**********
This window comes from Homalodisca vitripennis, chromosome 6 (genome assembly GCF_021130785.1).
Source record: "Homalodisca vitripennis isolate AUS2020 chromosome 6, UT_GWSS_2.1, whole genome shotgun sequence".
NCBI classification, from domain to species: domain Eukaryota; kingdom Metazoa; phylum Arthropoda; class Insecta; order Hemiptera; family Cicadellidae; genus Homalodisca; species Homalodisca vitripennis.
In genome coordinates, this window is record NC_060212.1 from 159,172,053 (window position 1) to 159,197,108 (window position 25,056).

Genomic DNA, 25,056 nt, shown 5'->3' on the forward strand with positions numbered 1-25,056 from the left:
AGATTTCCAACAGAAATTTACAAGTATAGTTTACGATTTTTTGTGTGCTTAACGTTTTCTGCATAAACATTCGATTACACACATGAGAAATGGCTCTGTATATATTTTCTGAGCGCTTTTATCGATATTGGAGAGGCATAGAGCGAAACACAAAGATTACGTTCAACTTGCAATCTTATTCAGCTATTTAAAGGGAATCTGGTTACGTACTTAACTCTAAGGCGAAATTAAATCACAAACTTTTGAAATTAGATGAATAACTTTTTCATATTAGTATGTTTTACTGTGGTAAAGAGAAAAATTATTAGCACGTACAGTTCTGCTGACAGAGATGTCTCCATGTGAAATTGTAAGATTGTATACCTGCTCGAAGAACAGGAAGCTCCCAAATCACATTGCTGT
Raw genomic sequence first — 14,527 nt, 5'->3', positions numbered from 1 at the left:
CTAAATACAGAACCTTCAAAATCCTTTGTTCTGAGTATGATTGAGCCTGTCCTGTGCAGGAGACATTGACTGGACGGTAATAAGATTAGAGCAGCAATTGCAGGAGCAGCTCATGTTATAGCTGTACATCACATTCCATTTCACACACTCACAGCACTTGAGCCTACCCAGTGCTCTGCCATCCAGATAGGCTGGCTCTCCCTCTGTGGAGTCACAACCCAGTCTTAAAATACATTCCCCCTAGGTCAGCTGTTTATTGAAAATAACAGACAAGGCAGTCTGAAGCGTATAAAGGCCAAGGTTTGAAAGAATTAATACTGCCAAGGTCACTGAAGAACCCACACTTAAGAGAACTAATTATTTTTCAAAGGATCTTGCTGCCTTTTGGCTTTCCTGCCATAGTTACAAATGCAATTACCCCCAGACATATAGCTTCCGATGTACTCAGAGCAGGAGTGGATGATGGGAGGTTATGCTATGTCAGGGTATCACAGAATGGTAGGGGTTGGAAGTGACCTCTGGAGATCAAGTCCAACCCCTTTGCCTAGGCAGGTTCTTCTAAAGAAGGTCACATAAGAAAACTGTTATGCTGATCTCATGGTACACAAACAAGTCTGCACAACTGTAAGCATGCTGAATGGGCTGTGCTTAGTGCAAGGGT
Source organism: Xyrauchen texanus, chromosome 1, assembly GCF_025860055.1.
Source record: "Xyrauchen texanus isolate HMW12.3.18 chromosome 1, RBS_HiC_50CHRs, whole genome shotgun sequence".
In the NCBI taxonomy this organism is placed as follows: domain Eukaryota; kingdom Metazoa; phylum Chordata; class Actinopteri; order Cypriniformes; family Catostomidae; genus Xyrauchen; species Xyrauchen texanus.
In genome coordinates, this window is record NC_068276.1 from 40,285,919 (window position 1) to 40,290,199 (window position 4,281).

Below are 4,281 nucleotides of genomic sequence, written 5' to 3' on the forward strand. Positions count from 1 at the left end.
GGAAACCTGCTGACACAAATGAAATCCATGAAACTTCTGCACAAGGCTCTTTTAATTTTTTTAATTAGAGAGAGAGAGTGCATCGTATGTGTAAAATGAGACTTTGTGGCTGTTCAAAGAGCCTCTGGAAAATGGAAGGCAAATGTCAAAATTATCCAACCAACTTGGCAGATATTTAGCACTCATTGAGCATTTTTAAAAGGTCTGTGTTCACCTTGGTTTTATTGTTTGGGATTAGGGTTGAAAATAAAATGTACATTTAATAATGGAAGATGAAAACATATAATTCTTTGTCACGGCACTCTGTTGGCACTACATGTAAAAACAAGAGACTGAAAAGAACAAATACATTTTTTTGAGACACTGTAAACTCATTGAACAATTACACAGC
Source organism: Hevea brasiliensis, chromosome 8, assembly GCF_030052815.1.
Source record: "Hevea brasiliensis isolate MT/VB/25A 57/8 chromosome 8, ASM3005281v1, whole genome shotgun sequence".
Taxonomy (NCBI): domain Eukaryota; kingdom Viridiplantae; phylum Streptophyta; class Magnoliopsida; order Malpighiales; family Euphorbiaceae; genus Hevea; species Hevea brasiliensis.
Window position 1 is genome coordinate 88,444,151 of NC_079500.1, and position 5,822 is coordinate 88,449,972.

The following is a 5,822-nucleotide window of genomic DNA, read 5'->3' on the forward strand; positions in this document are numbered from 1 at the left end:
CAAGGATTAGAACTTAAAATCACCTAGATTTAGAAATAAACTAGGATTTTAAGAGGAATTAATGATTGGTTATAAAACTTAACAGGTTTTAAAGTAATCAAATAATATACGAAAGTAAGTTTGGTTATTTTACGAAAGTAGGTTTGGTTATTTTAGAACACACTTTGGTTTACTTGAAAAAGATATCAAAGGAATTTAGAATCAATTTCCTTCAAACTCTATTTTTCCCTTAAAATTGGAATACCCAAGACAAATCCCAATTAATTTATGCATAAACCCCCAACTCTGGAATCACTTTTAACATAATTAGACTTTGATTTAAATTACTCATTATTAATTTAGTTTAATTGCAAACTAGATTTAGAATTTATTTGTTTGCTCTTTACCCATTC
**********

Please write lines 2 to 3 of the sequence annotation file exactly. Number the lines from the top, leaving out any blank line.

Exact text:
Source record: "Homalodisca vitripennis isolate AUS2020 chromosome 6, UT_GWSS_2.1, whole genome shotgun sequence".
NCBI classification, from domain to species: domain Eukaryota; kingdom Metazoa; phylum Arthropoda; class Insecta; order Hemiptera; family Cicadellidae; genus Homalodisca; species Homalodisca vitripennis.